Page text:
" 'But,' the skeptic will say, 'if there is Divine intervention, why does God seem to restrict his attention to recovering drunks and junkies? Aren't there other people who are at least equally deserving? We hardly hear such incidents reported by other people.'
"Of course other people have such incidents, and if you ask people who are not in recovery, they can tell you of happenings, in their lives that they ascribe to Divine intervention. However, many people hesitate to talk about such things because in a scientific era, where everything has a logical explanation, it is just not acceptable to talk about such things because someone will accuse you of being 'wacky' or of being a religious fanatic. In respectable circles, Divine providence is given lip service, and one goes through the motions of praying to God, but His intervention in one's life is not to be taken seriously. Among many recovering people this taboo does not exist, and they talk freely of incidents where Divine intervention is the only reasonable explanation for what happened.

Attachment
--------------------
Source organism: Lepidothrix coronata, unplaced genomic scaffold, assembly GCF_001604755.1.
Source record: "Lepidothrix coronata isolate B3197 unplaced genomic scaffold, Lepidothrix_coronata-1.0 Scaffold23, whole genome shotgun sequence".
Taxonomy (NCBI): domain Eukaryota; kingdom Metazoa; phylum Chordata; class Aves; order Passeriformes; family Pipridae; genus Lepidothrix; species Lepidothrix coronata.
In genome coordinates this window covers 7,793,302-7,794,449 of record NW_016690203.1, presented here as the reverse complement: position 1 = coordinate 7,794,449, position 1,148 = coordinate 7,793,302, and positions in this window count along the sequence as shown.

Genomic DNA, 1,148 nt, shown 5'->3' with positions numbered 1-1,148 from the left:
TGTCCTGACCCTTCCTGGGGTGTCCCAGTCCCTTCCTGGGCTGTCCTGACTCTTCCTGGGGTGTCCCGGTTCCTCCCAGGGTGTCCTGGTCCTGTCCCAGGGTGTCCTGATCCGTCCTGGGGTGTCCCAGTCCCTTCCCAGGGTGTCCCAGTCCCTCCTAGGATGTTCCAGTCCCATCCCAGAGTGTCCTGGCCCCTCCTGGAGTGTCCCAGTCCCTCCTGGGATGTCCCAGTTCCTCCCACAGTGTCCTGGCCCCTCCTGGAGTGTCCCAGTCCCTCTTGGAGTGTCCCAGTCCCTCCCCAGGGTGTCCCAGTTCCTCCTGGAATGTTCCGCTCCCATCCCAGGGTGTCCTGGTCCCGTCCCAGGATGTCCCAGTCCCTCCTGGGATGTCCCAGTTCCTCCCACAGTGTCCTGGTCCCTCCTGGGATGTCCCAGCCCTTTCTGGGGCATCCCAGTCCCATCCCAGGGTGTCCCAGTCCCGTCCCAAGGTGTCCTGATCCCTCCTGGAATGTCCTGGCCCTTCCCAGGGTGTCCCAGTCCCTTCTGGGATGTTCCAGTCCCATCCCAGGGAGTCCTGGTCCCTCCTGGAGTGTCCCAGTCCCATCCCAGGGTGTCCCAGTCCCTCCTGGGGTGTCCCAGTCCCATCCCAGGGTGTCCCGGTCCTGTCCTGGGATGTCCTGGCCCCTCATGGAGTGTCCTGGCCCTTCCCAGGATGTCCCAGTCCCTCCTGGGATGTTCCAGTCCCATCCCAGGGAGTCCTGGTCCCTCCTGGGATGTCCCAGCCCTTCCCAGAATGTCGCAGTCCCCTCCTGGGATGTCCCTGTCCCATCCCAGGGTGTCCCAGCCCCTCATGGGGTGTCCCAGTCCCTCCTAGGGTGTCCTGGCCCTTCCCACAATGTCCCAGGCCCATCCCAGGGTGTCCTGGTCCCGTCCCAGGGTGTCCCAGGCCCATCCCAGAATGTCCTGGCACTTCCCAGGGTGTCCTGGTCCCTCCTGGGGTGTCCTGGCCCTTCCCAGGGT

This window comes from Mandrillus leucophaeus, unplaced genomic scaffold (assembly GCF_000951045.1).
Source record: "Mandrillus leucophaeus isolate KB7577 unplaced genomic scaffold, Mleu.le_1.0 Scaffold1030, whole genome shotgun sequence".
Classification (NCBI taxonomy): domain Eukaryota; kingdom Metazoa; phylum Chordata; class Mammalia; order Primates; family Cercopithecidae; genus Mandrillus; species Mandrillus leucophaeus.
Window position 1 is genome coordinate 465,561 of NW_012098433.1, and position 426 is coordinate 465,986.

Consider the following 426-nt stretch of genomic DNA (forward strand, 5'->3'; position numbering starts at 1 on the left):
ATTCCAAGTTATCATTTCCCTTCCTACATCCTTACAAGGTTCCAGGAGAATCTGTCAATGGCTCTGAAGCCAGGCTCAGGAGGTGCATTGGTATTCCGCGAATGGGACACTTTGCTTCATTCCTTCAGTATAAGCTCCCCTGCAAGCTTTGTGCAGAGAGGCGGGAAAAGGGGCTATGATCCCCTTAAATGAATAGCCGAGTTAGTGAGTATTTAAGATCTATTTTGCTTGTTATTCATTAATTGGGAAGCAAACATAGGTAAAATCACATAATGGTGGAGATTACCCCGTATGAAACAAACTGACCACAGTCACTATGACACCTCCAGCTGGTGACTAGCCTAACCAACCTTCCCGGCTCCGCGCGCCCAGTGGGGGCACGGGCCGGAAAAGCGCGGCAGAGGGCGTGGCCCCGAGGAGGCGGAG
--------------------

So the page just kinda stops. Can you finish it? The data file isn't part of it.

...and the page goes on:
"Most recovering addicts achieve remarkable transformations and refuse to accept the credit for their remarkable changes in values and health. 'There is no way I could have done this,' is a common remark. 'I know that this is the work of God. All that I did was get out of His way.'
"The third step of the recovery fellowship reads, 'We made a decision to turn our will and our lives over to the care of God, as we understood Him,' and the eleventh step reads, 'We sought through prayer and meditation to improve our conscious contact with God as we understood Him, praying only for knowledge of His will for us and the power to carry that out.' When a person sincerely adopts these steps in his life, he is indeed more likely to interpret chance and coincidence as Divine intervention, whether or not he is an addict, and by so doing he builds upon his faith and his level of spirituality rises accordingly."